Police are struggling to make sense of the mysterious deaths of a woman and her twin daughters found dead inside a locked flat in the Austrian capital of Vienna.
Firefighters discovered the rotting corpses of Vesna Milosevich, 46, and Suzana and Tanja, both 18, when they broke into the trio's apartment in a government housing block in Werndlgasse on May 21.
Suzana and Tanja were stretched out on a bed while the remains of their mother were on the floor beside them.
The results of a post mortem examination released overnight confirmed initial police suspicions Milosevich and her daughters had starved to death.
In another horrifying development, investigators now believe the women had been dead for weeks and likely perished sometime in early April, radio network wien.orf.at reported.
Police found no signs of a disturbance in the flat, no farewell notes and no evidence of violence or coercion. The only clue to their fate was a complete lack of food in the home.
Yet neighbours have told local reporters they witnessed the women carrying groceries into the complex, which is home to approximately 500 people, although it's unclear when anybody last saw the three alive.
Several people told police they heard loud arguments and strange noises coming from the family's apartment until one day in April "it all went quiet", according to Vienna.online.
Authorities are now examining the possibility the three starved themselves to death after their mother "gave up on life".
"It's not always possible to explain everything completely," the State Office for Criminal Investigation Vienna said in a statement.
However it appeared that a starvation pact "had been intended, voluntarily made or accepted", it added.
Husband's secret family
Milosevich's Serbia-based parents Stevan and Danica Ilic told Austrian media they learnt of the tragic fate of their daughter and granddaughters from a local newspaper.
They said they had last spoken to their daughter in mid-April but had been unable to reach her on the phone since then.
Milosevich and her husband moved to Vienna from their native Serbia when the twins were just seven months old, they said.
Ilic said their marriage hit the rocks when Milosevich discovered her husband had been leading a double life, dividing his time between her and their girls and a second family they had no idea existed.
"No one knew he had another family and more children there — he managed to hide it," he said, The Sun reported.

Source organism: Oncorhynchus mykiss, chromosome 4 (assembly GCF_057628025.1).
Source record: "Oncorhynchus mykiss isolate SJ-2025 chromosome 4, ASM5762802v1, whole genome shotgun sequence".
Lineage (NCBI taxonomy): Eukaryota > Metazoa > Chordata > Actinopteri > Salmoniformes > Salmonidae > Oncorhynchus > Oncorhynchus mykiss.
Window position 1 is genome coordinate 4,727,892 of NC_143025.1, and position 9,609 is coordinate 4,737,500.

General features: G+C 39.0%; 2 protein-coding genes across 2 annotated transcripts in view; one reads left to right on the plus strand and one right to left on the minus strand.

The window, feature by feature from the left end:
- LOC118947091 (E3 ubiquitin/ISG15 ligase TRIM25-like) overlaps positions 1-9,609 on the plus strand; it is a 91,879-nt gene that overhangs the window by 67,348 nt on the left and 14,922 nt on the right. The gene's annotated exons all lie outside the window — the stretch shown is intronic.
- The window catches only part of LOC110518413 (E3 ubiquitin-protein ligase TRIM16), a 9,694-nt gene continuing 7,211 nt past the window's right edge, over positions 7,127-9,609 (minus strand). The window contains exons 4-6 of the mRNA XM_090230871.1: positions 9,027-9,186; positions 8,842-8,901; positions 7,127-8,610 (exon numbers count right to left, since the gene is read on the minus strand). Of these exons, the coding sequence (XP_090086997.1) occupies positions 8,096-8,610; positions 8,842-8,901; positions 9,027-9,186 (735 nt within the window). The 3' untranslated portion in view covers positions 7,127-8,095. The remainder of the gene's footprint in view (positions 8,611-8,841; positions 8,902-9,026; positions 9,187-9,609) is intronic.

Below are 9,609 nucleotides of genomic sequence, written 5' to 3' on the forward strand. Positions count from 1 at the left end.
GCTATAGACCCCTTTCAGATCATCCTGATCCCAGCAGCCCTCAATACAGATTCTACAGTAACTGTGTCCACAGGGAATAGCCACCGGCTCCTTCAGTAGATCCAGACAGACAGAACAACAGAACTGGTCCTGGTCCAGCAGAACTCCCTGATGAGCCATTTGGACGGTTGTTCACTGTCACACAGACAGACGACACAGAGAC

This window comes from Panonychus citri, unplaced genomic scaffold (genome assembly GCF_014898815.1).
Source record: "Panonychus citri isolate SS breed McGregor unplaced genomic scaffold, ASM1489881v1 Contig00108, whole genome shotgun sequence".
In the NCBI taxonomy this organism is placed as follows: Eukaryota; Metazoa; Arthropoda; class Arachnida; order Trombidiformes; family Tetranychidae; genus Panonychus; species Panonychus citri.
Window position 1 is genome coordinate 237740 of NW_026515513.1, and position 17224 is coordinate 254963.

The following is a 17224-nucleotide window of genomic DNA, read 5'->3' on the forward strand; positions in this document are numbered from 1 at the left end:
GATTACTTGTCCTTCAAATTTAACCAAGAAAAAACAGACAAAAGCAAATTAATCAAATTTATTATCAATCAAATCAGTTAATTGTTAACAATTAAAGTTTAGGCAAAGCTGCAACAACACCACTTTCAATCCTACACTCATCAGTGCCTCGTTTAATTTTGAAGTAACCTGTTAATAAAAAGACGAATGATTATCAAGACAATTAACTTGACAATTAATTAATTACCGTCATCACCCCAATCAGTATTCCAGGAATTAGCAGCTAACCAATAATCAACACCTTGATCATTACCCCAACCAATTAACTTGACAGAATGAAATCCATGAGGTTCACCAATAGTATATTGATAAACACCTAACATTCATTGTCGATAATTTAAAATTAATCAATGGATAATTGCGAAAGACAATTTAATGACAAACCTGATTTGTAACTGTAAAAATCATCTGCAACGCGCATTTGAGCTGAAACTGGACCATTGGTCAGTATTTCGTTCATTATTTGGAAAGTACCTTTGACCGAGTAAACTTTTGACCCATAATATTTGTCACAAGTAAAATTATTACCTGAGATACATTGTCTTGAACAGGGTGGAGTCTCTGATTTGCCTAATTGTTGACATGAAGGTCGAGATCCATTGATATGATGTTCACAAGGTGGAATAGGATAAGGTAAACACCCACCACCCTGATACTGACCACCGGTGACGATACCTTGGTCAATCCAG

"They divorced a few years ago, and there were terrible fights after that."
There have been unconfirmed reports that Milosevich and her daughters were admitted to a women's shelter on three separate occasions while fleeing her allegedly violent husband.
Ilic said she regretted not having talked her daughter out of moving to Vienna and said if she could "go back in time, we would forbid them to go there".
"If they were left here (in Serbia), they would have been under our eye, our grandchildren would be educated, growing, and get married," she told wein.orf.at.
The couple rejected speculation by authorities that Milosevich convinced her daughters to give up on life and allow themselves to starve to death.
"For someone to die in the 21st century from starvation, that is not right," Ilic said.
"A neighbour told us that they saw Vesna with two bags of shopping recently, so the starvation theory does not seem right."
A lonely, isolated life
Authorities are struggling to piece together what life was like for Milosevich and her daughters because the trio led a hermit-like existence with no known friends or associates.
There are conflicting reports all three suffered from some form of mental illness, including speculation the mother was an undiagnosed schizophrenic.
According to Blic, a social services officer who visited the women two years ago noted Ms Milosevich experienced psychological delusions and Suzana and Tanja appeared anxious and frightened.
However, the situation was not considered serious enough to warrant intervention.
"We could not determine any danger," Vienna Children and Youth Services spokeswoman Andrea Friemel said.
Neighbours told Blic Milosevic had appeared depressed, struggled financially and described her daughters as "disturbed".
However, Friemel said both girls were known to have been "developmentally delayed" but were otherwise perfectly healthy and "should not have been helpless".
"If such a thing had been perceived, there would automatically have been more support, including financial support," she said.
"They were shy children, quiet girls in adolescence."
Investigations into the tragedy are continuing and police have called on the public to come forward with any information, no matter how small.
While the post mortem examination ruled out physical violence, the results of toxicology tests may shed further light on their deaths.
"A first toxicological examination revealed no traces of poisoning," Maierhofer said. "Detailed investigations will be carried out in the coming weeks."